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Almost half of Brazilian homes received coronavirus emergency benefits

. Jul 23, 2020
Almost half of Brazilian homes received coronavirus emergency benefits Photo: Gustavo Mello SSA/Shutterstock

The government’s coronavirus emergency benefit program reached 43 percent of Brazilian homes in July, according to figures from the Brazilian Institute of Geography and Statistics. This is a considerable increase from the 38.7 percent recorded in May. The benefits consist of an emergency salary paid to those who have lost their income during the pandemic, as well as a monetary allowance for workers who suffered Covid-19 related pay cuts. The emergency aid is set at BRL 600 (USD 116) per month, while the government pays out up to BRL 1,813 per worker, proportional to the size of pay cuts suffered.

In the Northeast, 59 percent of the homes received some form of financial assistance from the government, vastly outstripping Brazil’s South, where just 29.7 percent of families were paid either of the two benefits.

In income terms, the two poorest segments of Brazilian society were more likely to receive benefits, with over 80 percent of households living on incomes lower than BRL 150 being granted financial assistance.

Meanwhile, the IBGE shows that the share of workers on leave due to the pandemic has fallen. These employees made up 18.6 percent of the workforce in May and 14.2 percent in June, corresponding to 11.2 million people. The agribusiness sector was the least affected.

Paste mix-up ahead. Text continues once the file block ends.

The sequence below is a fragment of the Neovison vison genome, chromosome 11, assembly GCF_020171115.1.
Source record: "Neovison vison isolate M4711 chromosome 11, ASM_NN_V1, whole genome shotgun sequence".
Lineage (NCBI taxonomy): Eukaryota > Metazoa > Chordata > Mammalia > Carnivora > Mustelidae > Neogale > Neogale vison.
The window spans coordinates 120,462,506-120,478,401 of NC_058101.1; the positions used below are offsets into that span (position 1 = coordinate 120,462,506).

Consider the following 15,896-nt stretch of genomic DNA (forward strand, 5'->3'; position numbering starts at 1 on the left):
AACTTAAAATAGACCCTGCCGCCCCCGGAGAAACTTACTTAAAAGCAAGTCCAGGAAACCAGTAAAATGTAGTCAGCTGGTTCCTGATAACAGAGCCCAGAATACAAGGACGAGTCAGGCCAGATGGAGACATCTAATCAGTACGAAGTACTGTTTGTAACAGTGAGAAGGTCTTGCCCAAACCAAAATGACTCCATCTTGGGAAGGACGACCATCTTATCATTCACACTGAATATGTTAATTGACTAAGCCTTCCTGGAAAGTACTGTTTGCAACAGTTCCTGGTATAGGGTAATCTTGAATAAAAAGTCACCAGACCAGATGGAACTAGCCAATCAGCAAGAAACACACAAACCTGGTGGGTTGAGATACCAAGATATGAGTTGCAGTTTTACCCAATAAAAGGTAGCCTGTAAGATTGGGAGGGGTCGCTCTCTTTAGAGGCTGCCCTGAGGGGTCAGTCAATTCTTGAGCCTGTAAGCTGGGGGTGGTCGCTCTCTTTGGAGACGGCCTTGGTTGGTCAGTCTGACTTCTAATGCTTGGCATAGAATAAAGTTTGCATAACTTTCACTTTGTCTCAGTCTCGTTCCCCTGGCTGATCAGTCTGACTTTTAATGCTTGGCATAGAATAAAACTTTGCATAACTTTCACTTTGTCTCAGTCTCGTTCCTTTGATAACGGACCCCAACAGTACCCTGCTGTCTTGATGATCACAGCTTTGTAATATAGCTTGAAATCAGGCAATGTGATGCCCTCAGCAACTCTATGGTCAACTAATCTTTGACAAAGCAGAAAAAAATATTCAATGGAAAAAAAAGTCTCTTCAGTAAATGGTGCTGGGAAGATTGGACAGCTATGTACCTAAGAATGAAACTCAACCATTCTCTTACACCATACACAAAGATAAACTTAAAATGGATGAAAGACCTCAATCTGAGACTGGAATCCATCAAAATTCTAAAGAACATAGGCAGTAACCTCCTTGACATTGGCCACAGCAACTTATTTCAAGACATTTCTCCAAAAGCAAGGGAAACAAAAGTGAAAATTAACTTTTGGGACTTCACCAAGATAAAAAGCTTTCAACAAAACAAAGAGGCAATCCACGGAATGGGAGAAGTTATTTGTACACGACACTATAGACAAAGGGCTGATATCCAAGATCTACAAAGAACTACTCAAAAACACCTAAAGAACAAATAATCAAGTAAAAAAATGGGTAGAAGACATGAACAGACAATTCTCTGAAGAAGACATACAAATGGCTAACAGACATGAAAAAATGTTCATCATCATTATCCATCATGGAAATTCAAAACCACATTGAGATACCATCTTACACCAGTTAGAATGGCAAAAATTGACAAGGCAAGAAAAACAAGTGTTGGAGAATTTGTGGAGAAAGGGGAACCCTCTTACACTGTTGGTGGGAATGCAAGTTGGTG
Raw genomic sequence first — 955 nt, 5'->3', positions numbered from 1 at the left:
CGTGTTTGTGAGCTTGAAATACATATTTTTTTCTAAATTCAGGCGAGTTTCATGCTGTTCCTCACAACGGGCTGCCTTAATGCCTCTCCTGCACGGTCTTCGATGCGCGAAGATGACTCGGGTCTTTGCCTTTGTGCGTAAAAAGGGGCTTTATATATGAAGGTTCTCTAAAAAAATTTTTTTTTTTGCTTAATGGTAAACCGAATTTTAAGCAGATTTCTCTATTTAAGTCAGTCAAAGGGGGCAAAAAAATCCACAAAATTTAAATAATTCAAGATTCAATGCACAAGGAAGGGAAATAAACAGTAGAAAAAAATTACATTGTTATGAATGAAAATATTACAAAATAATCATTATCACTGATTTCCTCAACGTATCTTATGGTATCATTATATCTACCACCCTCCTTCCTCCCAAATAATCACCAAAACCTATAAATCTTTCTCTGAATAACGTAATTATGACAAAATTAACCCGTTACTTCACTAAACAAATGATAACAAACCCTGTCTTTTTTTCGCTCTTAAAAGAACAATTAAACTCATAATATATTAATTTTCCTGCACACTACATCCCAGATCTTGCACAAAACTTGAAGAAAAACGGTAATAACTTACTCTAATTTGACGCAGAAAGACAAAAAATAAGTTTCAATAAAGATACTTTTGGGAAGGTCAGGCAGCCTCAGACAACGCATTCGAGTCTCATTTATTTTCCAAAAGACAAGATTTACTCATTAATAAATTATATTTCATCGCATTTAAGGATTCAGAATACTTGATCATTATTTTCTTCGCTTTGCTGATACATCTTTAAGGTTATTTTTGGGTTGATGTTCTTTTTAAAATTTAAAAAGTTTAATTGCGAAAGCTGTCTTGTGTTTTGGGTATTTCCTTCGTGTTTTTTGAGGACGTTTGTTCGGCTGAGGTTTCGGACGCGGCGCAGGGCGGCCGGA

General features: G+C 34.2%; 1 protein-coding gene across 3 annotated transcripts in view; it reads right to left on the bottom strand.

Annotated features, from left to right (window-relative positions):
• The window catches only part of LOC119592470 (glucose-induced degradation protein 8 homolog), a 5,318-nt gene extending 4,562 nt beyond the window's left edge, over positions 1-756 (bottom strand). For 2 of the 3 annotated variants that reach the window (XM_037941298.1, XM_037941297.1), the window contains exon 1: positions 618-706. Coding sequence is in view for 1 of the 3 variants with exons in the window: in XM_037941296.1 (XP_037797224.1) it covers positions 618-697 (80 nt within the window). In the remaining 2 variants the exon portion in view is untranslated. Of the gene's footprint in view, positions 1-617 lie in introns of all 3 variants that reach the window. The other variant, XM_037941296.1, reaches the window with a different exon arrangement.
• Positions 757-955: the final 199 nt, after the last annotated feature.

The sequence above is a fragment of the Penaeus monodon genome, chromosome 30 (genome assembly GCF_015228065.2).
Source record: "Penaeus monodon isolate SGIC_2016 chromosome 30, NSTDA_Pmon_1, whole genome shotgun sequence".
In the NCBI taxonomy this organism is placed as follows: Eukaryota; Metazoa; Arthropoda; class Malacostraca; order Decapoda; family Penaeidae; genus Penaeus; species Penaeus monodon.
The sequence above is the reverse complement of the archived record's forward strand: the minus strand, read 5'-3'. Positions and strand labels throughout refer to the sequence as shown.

Emergency benefits has an effect on Bolsonaro’s popularity

President Jair Bolsonaro’s overall rejection rate has dropped from 50 to 45 percent in the past month. Factoring the margin of error of opinion polls into the equation, the improvement is not hugely significant, though it does indicate a positive trend for the president. Mauricio Moura, chief executive officer at polling company Ideia Big Data, told The Brazilian Report this increase in popularity was “thanks to the coronavirus emergency salary.”


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José Roberto Castro

José Roberto covers politics and economics and is finishing a Master's Degree in Media and Globalization. Previously, he worked at Nexo Jornal and O Estado de S. Paulo.

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